There are a few ways to go about tracking your spending. While working on this part of your finances, I would recommend relying on debit or credit cards (but don’t use this as an excuse to overspend!) just so that you don’t make yourself crazy trying to figure out where your cash went (or, if you are a diehard cash user….save those receipts!) When it comes to actually following a budget once the amounts have been set there are ways to use cash only and still stay on track- I’ll cover that later.

Method 1: The Worksheet Method

Make your own spreadsheet and fill in your expenses. Pros: You can adjust it to fit your lifestyle. This is good if you have complicated finances or if you mainly use cash, because you will have to manually enter your expenses anyway. Also, you can keep it supersecure by saving it only to your computer. Cons: Pain in the butt. High maintenance, and you really have to be committed. If you suspect this will be too much work for you, don’t do it. Make it easy on yourself to stick to a budget!

Method 2: The Automated Method

Use a personal finance tracking software. I use, which is very secure (and pretty awesome), but there are other options out there. Mint works by linking all of your accounts into one website so you can look at your spending, your budgets, your savings goals and your investments all in one place. NICE. Mint automatically uploads your spending and files each purchase into your budget tracker, so you can see how you are doing for each category. Mint also tracks long term trends in spending. It’s pretty great. And there’s an app.

Worried about security? Mint is just as secure as online banking. But more awesome because everything you need is in one place.

Ok, now you know where your money is going. Next, set your budget!

First you need to make a list of the main expenses that come up regularly in your life. Here are examples from my own budget:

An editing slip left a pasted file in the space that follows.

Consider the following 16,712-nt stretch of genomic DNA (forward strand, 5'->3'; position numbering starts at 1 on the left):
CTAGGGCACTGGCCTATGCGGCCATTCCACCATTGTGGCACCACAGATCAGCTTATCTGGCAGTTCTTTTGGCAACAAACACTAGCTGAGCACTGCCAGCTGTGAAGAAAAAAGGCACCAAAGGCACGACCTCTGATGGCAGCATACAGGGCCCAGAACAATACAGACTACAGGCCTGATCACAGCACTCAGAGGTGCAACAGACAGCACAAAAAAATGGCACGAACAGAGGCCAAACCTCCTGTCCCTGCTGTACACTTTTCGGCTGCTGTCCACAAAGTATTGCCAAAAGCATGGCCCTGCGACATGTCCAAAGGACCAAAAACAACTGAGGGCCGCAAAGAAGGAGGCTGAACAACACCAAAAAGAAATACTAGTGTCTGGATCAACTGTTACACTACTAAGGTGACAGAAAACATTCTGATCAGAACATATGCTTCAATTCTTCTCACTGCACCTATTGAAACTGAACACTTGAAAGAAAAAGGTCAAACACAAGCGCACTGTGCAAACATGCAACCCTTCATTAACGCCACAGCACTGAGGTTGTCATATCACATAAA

• Rent
  • Utilities
  • Cable/Internet
  • Phone
  • Public Transportation
  • Taxis
  • Emergency fund
  • Restaurants
  • Savings
  • Gym/Fitness
  • Alcohol/Bars
  • Retirement investments
  • Groceries
  • Clothes
  • Charities
  • Haircuts
  • Travel

Next, set target amounts of what you want to spend in each category based on how much you normally spend. Be realistic-  don’t worry about “trimming the fat” just yet. If you usually spend $250 on groceries, don’t suddenly expect your spending to drop to $100 just because you wrote it in the budget. Some items won’t come up every month- I don’t travel every month, but I plan to fly every three to four months, and that is in my budget.

Now, add it up. Is your budget less than your income? Awesome! Book your flight to Vegas, baby! (Or, keep reading this blog so you can learn about some good long term plans for that spare ca$h).

Is your budget more than your income? Still awesome, because now you know where your money is going, and you can make a plan to tweak your spending so that you are living within your means. You are becoming empowered to take charge of your financial life, and that is something to be proud of.